by Meg Riley, senior minister, Church of the Larger Fellowship
When I was a kid, it seemed like magic. My mother would take a piece of fabric and somehow bewitch it, so that it became a shirt, or a pair of shorts, or a dress for me to wear. Flat, lifeless pieces of cloth in a drawer, and suddenly—voila! A piece of new clothing!
I asked my mom about it, and she told me to watch her. She took pieces of paper and pinned them to the fabric and cut them out. Then, following a huge sheet of directions with pictures, she sewed them together in particular ways. And plain old cloth became a beautiful new garment to wear.
It was amazing to watch, but I remember as the magic fell away. There was disappointment, but also a way forward. Suddenly, I knew how to move from cloth to garment, and none of it was mysterious at all. Some people do the same thing with words, with images, with food. They create something that, to the untrained eye, appears to have been conjured from stardust and mystery. But actually they are doing it methodically, step by step, following written instructions, or the teachings of their ancestors, or a particular gift that lets them do it intuitively.
Which is how, mostly, we need to go about making change in the world. Methodically. I was taught history as if it was full of magic—benign acts by which people in authority handed over power to those without it. But watching and listening and reading history has taught me that the words of Frederick Douglass are true: “Power cedes nothing without demand.” Ceaseless demand.
I study the patterns, the templates, the instructions built by people who have demanded and achieved a shifting of power. I am alert when anyone succeeds in creating something new and life-giving.
After yet another horrific school shooting—this time in Parkland, Florida—young people demanded change. Mainstream media was in awe of the mysterious, magical power that the students had to actually convince corporations and politicians to change their policies. Though the changes were smaller than many wished for, the youth broke through gridlock which had set up an absolute wall to frustrate any reform at all.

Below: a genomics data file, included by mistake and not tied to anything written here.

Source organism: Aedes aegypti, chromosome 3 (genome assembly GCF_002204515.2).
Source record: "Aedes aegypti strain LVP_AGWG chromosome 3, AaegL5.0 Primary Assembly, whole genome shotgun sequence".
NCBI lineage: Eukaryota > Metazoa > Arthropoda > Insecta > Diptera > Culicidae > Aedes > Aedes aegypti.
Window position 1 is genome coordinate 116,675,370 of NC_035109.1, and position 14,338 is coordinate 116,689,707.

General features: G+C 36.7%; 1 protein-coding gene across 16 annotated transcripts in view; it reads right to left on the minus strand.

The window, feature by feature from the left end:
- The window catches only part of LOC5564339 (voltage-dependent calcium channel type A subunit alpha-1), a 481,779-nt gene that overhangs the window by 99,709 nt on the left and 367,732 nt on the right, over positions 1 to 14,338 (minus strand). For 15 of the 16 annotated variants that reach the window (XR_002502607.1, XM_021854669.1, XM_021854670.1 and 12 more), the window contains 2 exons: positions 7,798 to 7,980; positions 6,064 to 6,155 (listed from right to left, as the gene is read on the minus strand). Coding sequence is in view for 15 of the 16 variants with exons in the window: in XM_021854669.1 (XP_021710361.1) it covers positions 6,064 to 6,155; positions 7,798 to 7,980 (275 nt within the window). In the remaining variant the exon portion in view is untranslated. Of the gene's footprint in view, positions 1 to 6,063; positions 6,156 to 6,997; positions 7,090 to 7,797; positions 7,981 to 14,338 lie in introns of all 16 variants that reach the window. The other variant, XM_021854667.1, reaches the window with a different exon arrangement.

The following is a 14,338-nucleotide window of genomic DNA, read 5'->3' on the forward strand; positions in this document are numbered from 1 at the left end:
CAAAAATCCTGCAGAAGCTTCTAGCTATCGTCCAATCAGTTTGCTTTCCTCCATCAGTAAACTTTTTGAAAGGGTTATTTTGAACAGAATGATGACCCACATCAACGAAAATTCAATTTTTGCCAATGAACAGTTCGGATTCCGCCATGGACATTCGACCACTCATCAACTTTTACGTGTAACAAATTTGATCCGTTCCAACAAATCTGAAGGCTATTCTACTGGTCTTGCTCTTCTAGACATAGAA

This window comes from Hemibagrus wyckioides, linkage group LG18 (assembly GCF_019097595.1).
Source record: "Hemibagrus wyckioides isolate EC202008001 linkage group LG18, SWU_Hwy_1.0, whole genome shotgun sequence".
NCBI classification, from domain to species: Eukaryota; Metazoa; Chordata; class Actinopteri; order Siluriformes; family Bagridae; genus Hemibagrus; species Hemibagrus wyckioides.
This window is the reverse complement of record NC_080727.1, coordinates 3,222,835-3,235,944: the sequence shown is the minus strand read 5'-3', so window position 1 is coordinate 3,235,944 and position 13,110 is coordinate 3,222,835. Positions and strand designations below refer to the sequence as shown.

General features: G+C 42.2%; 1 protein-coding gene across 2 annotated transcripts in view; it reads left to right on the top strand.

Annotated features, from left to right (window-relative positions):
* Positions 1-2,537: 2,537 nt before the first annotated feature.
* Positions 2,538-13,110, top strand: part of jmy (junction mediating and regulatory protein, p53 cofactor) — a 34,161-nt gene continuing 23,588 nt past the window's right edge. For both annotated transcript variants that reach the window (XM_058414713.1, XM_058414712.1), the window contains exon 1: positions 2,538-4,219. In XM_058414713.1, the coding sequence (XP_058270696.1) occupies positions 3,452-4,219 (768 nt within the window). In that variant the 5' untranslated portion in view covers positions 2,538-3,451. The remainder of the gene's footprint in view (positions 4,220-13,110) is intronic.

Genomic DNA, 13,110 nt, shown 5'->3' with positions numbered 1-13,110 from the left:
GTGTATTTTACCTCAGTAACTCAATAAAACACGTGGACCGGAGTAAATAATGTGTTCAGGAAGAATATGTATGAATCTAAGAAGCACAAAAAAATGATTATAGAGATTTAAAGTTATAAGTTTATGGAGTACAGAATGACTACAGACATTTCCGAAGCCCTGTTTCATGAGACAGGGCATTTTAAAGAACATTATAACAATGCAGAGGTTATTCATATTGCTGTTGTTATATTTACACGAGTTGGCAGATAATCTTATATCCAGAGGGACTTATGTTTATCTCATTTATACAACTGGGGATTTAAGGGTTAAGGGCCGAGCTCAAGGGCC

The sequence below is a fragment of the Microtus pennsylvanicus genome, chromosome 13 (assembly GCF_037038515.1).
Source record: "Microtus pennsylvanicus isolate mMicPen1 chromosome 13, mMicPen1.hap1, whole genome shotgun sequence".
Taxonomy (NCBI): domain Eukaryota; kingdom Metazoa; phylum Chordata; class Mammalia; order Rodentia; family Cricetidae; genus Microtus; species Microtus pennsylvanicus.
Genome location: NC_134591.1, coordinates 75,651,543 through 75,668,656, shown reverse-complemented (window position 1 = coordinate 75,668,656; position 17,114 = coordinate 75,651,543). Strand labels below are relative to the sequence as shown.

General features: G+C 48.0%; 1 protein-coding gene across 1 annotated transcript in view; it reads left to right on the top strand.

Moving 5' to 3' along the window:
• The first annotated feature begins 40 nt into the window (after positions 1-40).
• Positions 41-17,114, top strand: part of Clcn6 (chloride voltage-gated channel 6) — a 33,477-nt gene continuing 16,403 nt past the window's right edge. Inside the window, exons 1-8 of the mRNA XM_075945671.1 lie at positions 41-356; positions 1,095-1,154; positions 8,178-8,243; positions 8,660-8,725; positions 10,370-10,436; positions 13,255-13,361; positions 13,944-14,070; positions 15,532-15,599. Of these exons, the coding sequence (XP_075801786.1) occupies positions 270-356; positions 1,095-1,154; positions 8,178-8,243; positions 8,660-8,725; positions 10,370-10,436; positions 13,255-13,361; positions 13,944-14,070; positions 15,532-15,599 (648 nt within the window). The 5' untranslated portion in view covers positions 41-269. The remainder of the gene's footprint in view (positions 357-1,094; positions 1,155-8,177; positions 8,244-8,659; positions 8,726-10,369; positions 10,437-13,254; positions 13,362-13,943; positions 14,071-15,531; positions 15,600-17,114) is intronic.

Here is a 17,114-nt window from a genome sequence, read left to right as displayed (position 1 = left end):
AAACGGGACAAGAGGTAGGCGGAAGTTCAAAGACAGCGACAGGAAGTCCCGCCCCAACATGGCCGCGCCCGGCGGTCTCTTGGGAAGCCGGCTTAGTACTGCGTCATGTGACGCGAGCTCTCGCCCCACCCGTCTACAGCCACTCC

And yet, further learning said that this was not completely mysterious. These were young people fortified with information gained in Advanced Placement history class about how discussion had previously been stopped in the aftermath of shootings. Gun control had been a subject of a year’s worth of debate for some of them.
Others were theater students, well-practiced at speaking before large crowds. The pieces of what they were doing were not magical or mysterious, but rather specific and well-honed. So much so that detractors accused them of being paid by left wing sources to fake their emotional states.
These young people also got enormous boosts from celebrities, from teachers who forgave their absences as they went to protests and media events, from mainstream media that could not gush enough about their talent and their heroism.
Making change is not easy for anyone, and my hat is off to these young people. However, watching the assists that they have received, the open doors to cordons of power, the millions of dollars amassed to help them with their work, I’ve also noticed a sharp contrast to how the grief and anger of other young people has been met recently.
When Michael Brown’s murdered body was left lying in the hot streets of Ferguson, Missouri, for four and a half hours before being tended to, his community, like the community of Parkland, was both angry and deeply grief-stricken. When the people came to mourn their beloved, to hold a vigil, they were met with tanks and militarized police. Mainstream (white) media labeled the protestors as dangerous and violent, when in fact the vast majority of them were grieving neighbors and peers. The scene escalated, and many people and businesses were hurt.
#BlackLivesMatter (BLM) emerged as a powerful, visionary force of collective liberation. These mostly young, mostly women and queer folks pieced together their own pattern for change, for creating a different way of being. Indeed, much of what the Parkland students have done is crafted on the techniques of BLM: create your own video and send it out via social media rather than relying on other sources; use many voices rather than electing one leader to represent the group; speak truth to power.
And yet the young people involved with BLM were not seen as heroes or visionary leaders. They were criminalized and judged and violently assaulted in cities across our land. Some are in jail still. Nonetheless, their work has had a positive impact on many communities across the land.
I am grateful for all people, especially the young, who dare to believe that we can still co-create the world; who can see the world we live in now and somehow find a way to imagine shaping something new from it; who take whatever tools are at hand and, with or without approval or support from others, use them to make something new.
Now that I’m older, I can also see that such leaders, such movements, such moments, are not to be taken for granted. That, in fact, when they happen—when groups are greater than the sum of their parts, when the walls crack enough for new life to come through—there is perhaps a bit of magic going on after all. Method…and magic.